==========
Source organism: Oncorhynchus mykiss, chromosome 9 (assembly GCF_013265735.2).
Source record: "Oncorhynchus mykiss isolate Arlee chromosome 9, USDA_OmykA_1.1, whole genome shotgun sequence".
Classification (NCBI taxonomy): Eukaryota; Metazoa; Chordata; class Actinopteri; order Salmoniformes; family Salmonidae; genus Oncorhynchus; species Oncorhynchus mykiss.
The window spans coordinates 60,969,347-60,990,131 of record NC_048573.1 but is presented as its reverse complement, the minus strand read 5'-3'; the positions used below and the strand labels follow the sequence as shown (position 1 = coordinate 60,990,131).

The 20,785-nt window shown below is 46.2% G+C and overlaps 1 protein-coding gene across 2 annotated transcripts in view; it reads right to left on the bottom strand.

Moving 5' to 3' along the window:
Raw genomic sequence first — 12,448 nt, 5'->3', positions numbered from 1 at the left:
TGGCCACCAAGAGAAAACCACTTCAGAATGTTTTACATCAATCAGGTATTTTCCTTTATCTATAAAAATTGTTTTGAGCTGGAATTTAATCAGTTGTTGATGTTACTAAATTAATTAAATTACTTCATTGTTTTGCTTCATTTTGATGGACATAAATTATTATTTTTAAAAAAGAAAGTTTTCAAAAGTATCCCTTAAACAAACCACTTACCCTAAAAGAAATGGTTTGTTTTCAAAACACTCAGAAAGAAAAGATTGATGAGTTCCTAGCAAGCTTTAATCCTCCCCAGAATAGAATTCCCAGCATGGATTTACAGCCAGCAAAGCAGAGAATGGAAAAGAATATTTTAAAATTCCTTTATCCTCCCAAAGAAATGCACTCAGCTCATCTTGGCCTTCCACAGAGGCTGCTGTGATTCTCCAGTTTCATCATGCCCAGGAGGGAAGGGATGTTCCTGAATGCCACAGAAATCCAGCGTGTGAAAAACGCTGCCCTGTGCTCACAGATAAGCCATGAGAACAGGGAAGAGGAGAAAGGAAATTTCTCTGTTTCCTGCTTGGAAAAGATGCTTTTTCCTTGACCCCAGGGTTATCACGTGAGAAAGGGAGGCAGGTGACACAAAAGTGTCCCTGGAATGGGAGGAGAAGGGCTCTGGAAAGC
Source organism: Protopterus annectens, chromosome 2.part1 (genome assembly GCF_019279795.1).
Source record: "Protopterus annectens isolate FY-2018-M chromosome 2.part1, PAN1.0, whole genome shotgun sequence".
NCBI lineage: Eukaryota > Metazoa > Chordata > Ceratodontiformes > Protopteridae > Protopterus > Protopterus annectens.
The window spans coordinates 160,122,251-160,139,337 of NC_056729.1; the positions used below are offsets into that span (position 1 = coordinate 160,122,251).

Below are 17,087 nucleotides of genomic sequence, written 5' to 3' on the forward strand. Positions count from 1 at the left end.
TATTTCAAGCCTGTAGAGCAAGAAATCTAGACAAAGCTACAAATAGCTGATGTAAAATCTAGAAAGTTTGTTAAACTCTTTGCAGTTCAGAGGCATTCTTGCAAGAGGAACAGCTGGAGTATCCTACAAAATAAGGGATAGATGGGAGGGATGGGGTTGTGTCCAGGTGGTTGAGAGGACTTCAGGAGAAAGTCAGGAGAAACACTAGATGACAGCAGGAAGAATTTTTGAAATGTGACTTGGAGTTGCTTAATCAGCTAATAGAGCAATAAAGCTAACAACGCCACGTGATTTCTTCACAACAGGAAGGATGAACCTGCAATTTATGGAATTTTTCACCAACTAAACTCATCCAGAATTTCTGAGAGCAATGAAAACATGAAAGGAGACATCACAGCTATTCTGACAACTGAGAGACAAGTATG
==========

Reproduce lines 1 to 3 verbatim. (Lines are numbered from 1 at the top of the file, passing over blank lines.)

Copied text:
Source organism: Oncorhynchus mykiss, chromosome 9 (assembly GCF_013265735.2).
Source record: "Oncorhynchus mykiss isolate Arlee chromosome 9, USDA_OmykA_1.1, whole genome shotgun sequence".
Classification (NCBI taxonomy): Eukaryota; Metazoa; Chordata; class Actinopteri; order Salmoniformes; family Salmonidae; genus Oncorhynchus; species Oncorhynchus mykiss.